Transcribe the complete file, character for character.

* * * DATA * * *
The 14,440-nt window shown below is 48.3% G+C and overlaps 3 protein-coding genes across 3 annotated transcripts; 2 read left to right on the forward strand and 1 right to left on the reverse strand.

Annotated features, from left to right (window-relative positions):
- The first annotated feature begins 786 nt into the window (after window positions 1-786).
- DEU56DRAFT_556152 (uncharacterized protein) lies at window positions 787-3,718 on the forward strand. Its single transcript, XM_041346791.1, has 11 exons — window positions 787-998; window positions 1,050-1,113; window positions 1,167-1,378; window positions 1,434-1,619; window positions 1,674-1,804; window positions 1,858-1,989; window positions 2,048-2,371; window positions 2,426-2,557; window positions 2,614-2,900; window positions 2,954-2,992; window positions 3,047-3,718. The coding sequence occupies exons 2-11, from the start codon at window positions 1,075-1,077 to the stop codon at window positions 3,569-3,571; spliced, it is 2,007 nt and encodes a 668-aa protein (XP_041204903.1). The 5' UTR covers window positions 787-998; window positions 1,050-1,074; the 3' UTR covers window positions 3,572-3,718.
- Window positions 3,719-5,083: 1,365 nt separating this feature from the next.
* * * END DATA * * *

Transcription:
The 14,440-nt window shown below is 48.3% G+C and overlaps 3 protein-coding genes across 3 annotated transcripts; 2 read left to right on the forward strand and 1 right to left on the reverse strand.

Annotated features, from left to right (window-relative positions):
- The first annotated feature begins 786 nt into the window (after window positions 1-786).
- DEU56DRAFT_556152 (uncharacterized protein) lies at window positions 787-3,718 on the forward strand. Its single transcript, XM_041346791.1, has 11 exons — window positions 787-998; window positions 1,050-1,113; window positions 1,167-1,378; window positions 1,434-1,619; window positions 1,674-1,804; window positions 1,858-1,989; window positions 2,048-2,371; window positions 2,426-2,557; window positions 2,614-2,900; window positions 2,954-2,992; window positions 3,047-3,718. The coding sequence occupies exons 2-11, from the start codon at window positions 1,075-1,077 to the stop codon at window positions 3,569-3,571; spliced, it is 2,007 nt and encodes a 668-aa protein (XP_041204903.1). The 5' UTR covers window positions 787-998; window positions 1,050-1,074; the 3' UTR covers window positions 3,572-3,718.
- Window positions 3,719-5,083: 1,365 nt separating this feature from the next.